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APL (Dyalog Unicode), 18+16 = 34 24 bytes

⎕CY'dfns'
∧/=/4 ¯4∘.pco⎕

Try it online!

Thanks to Adám for 10 bytes.

The line ⎕CY'dfns' (COPY) is needed to import the dfns (dynamic functions) collection, included with default Dyalog APL installs.

How it works:

∧/=/4 ¯4∘.pco⎕ ⍝ Main function. This is a tradfn body.
             ⎕ ⍝ The 'quad' takes the input (in this case, 2 integers separated by a comma.
          pco  ⍝ The 'p-colon' function, based on p: in J. Used to work with primes.
    4 ¯4∘.     ⍝ Applies 4pco (first prime greater than) and ¯4pco (first prime smaller than) to each argument.
  =/           ⍝ Compares the two items on each row
∧/             ⍝ Applies the logical AND between the results.
               ⍝ This yields 1 iff the prime clusters are equal.
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1
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Python 2, 87 86 bytes

lambda*v:v[0]==v[1]or{1}-{all(v%i for i in range(2,v))for v in range(min(v),max(v)+1)}

Try it online!

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  • \$\begingroup\$ I like your set usage, even though it is not required for 87 bytes. \$\endgroup\$ – Jonathan Frech Nov 7 '17 at 21:19
  • \$\begingroup\$ @JonathanFrech I got it to 86 using sets \$\endgroup\$ – ovs Nov 7 '17 at 21:41
1
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C (gcc), 103 bytes 100 bytes

i,j,p,s;f(m,n){s=1;for(i=m>n?i=n,n=m,m=i:m;i<=n;i++,p?s=m==n:0)for(p=j=2;j<i;)p=i%j++?p:0;return s;}

Try it online!

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0
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Haskell, 81 bytes

A straightforward solution:

p z=[x|x<-z,all((0/=).mod x)[2..x-1]]!!0
c x=(p[x-1,x-2..],p[x+1..])
x!y=c x==c y

Try it online!

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0
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Mathematica, 39 27 26 bytes

Equal@@#~NextPrime~{-1,1}&

Expanded:

                         &  # pure function, takes 2-member list as input
       #~NextPrime~{-1,1}   # infix version of NextPrime[#,{-1,1}], which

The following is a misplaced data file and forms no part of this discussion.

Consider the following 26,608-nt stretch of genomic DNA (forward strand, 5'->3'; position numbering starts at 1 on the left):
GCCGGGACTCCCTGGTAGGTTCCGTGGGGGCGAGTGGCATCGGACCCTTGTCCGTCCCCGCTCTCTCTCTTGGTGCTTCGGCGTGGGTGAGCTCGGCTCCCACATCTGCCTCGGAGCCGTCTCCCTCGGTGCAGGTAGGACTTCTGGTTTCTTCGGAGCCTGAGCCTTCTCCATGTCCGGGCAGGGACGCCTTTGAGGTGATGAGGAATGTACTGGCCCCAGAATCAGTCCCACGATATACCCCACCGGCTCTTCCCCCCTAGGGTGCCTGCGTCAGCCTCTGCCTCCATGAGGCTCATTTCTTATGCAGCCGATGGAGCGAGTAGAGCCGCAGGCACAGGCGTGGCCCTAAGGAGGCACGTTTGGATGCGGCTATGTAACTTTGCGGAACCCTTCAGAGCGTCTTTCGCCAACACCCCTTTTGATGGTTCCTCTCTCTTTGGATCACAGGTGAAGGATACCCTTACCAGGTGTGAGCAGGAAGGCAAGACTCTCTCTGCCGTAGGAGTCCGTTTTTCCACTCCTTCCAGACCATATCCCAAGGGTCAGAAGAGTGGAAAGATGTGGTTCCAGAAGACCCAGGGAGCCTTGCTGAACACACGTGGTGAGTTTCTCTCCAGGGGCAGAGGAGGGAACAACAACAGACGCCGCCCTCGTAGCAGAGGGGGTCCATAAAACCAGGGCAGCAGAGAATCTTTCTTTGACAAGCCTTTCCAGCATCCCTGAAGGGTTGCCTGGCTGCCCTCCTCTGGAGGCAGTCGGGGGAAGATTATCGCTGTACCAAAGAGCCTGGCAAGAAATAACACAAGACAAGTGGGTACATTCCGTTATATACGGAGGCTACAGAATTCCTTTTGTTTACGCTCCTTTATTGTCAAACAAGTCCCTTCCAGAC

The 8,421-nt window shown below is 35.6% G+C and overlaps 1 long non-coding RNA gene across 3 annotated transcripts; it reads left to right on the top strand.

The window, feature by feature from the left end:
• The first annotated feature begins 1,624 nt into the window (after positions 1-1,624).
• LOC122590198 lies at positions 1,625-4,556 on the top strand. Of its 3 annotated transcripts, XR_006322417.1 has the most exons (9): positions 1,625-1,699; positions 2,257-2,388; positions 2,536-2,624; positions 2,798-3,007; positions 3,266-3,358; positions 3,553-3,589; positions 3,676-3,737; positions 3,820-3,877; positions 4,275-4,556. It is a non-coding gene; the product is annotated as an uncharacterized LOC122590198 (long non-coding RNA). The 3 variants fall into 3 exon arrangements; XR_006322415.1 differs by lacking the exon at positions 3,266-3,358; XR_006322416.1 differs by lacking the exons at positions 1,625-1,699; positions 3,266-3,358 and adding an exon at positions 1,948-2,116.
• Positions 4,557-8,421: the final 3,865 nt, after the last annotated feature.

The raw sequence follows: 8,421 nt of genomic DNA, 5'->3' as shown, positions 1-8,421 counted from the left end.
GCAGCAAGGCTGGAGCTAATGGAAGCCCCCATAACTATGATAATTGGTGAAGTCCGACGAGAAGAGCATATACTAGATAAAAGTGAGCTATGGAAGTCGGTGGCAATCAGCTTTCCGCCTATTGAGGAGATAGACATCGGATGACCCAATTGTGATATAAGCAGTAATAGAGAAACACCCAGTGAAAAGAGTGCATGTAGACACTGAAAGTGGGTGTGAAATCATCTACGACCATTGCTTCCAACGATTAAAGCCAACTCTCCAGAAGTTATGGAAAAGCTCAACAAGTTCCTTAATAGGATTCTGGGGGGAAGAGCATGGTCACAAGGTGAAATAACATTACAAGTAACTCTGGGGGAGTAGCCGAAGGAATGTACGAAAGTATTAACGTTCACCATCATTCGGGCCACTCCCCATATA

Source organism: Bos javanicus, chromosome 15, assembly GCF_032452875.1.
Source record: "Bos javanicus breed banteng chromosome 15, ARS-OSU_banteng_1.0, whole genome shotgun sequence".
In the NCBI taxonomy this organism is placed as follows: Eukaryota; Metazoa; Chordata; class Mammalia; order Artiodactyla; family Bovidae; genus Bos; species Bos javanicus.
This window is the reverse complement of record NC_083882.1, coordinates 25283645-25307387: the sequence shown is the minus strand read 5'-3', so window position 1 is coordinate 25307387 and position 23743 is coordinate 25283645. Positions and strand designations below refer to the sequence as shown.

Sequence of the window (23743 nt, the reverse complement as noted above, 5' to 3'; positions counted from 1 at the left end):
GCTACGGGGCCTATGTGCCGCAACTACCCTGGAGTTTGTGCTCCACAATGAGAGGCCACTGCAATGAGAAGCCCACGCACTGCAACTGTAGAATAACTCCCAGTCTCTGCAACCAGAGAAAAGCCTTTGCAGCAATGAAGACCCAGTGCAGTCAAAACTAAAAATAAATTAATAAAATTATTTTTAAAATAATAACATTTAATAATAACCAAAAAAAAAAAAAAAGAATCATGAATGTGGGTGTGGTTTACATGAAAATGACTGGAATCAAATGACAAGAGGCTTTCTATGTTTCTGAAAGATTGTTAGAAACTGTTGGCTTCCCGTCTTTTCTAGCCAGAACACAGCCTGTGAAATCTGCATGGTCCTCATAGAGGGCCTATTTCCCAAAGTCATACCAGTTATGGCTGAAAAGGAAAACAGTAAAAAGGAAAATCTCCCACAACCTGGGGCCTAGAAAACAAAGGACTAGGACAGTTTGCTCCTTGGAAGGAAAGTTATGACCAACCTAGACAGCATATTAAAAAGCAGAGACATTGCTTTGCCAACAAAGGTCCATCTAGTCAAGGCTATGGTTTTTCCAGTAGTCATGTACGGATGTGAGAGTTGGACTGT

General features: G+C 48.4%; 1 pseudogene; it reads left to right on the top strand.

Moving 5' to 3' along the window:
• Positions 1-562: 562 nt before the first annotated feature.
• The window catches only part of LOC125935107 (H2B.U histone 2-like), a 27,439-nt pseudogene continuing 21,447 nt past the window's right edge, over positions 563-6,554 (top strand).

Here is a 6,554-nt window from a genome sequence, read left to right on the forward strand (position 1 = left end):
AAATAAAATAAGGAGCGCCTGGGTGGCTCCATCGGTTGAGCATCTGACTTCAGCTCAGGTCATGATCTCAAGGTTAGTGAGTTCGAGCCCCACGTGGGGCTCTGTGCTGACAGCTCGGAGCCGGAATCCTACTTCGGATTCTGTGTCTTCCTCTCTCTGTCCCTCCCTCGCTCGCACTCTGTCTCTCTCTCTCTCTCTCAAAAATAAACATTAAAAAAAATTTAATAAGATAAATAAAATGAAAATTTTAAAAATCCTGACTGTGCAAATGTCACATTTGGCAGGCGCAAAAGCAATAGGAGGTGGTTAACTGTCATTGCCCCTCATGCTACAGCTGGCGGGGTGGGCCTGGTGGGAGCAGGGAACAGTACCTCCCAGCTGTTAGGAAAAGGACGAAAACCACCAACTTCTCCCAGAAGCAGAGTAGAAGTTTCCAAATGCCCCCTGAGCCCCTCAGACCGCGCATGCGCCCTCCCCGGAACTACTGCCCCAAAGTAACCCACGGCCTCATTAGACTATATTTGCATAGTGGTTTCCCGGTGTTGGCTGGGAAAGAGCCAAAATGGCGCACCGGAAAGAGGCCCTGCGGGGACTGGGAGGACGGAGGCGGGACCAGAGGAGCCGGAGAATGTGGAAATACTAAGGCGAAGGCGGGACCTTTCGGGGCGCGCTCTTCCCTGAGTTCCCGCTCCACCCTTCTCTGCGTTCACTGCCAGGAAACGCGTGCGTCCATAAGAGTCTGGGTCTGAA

# finds the upper and lower bounds of each
                              argument's prime clusters
Equal@@                     # are those bounds pairs equal?

Usage:

Equal@@#~NextPrime~{-1,1}& [{8, 10}]
(*  True  *)

Equal@@#~NextPrime~{-1,1}& [{6, 8}]
(*  False  *)

Equal@@#~NextPrime~{-1,1}& /@ {{8, 10}, {20, 22}, {65, 65}, 
    {73, 73}, {86, 84}, {326, 318}, {513, 518}}
(*  {True, True, True, True, True, True, True}  *)

Equal@@#~NextPrime~{-1,1}& /@ {{4, 5}, {6, 8}, {409, 401}, 
    {348, 347}, {419, 418}, {311, 313}}
(*  {False, False, False, False, False, False}  *)

Contributions: -12 bytes by Jenny_mathy, -1 byte by Martin Ender

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  • \$\begingroup\$ This only checks next prime. Try NextPrime[#,{-1,1}] \$\endgroup\$ – J42161217 Nov 6 '17 at 20:10
  • \$\begingroup\$ @Jenny_mathy : I see you are correct. Caught by the "348, 347" test case, which is now demonstrated to pass. \$\endgroup\$ – Eric Towers Nov 6 '17 at 23:28
  • \$\begingroup\$ 27 bytes: Equal@@NextPrime[#,{-1,1}]& takes as input [{N,M}] or if you want to keep the original input use this 30 bytes: Equal@@NextPrime[{##},{-1,1}]& \$\endgroup\$ – J42161217 Nov 7 '17 at 1:18
  • \$\begingroup\$ @Jenny_mathy : Well, ..., the specified input is two integers, not a list, so ... \$\endgroup\$ – Eric Towers Nov 7 '17 at 2:43
  • 1
    \$\begingroup\$ @EricTowers taking a list is fine. Also, you can save a byte by using infix notation #~NextPrime~{-1,1}. \$\endgroup\$ – Martin Ender Nov 7 '17 at 9:09
0
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J, 15 bytes

-:&(_4&p:,4&p:)

How it works:

   &(           ) - applies the verb in the brackets to both arguments
            4&p:  - The smallest prime larger than y
      _4&p:       - The largest prime smaller than y
           ,      - append
 -:               - matches the pairs of the primes

Try it online!